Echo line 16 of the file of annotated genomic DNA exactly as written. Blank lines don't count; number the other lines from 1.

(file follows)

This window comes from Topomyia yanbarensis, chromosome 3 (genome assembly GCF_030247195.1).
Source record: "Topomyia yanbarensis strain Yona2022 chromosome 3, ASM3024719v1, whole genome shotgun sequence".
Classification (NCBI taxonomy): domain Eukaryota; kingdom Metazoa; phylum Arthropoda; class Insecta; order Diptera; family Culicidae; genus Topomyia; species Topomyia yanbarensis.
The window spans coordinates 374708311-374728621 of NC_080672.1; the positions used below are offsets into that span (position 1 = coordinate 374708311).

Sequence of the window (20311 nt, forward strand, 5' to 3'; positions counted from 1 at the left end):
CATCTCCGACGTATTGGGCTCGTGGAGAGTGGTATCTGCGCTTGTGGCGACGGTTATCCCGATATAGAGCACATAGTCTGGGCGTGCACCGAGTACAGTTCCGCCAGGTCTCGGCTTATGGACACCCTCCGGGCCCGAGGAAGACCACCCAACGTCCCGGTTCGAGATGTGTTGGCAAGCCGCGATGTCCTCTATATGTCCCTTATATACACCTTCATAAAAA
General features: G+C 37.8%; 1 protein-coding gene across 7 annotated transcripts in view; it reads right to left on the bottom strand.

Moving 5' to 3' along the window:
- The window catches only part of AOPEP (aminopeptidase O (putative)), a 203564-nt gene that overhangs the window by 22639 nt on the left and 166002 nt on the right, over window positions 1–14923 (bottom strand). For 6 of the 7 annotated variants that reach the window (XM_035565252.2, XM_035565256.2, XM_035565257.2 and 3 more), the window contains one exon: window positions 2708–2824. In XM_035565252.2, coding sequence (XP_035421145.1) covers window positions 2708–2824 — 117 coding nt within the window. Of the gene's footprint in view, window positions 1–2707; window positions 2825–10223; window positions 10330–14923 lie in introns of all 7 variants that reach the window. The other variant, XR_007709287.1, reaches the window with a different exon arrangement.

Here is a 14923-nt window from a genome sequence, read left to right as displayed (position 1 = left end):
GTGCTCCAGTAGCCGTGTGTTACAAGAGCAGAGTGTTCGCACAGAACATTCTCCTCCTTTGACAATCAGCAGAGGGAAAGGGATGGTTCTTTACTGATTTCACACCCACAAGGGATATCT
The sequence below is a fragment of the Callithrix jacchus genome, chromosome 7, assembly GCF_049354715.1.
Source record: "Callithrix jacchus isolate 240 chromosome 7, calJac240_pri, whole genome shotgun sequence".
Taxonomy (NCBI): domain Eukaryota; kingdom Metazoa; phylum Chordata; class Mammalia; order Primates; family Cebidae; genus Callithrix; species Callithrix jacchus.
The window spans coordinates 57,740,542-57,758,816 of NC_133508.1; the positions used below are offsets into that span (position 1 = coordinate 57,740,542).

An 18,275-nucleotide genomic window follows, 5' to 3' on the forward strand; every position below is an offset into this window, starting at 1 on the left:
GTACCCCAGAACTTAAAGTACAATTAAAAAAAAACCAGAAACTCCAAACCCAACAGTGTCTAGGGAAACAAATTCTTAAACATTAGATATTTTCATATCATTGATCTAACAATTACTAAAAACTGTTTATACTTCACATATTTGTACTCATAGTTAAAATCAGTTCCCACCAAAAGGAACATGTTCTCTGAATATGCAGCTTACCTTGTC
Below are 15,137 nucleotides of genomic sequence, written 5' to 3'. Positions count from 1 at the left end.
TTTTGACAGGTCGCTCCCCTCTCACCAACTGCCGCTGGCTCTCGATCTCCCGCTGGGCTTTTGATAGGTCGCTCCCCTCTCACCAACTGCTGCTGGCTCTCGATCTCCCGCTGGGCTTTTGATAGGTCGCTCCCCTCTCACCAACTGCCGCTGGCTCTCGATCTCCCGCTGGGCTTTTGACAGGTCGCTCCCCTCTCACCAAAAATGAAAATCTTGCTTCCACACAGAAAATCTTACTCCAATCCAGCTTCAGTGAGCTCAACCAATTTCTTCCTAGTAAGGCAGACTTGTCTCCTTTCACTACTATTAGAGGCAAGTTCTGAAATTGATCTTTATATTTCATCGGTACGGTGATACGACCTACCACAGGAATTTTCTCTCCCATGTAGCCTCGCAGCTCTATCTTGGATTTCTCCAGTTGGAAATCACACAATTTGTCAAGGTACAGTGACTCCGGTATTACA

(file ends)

An 18,275-nucleotide genomic window follows, 5' to 3' on the forward strand; every position below is an offset into this window, starting at 1 on the left: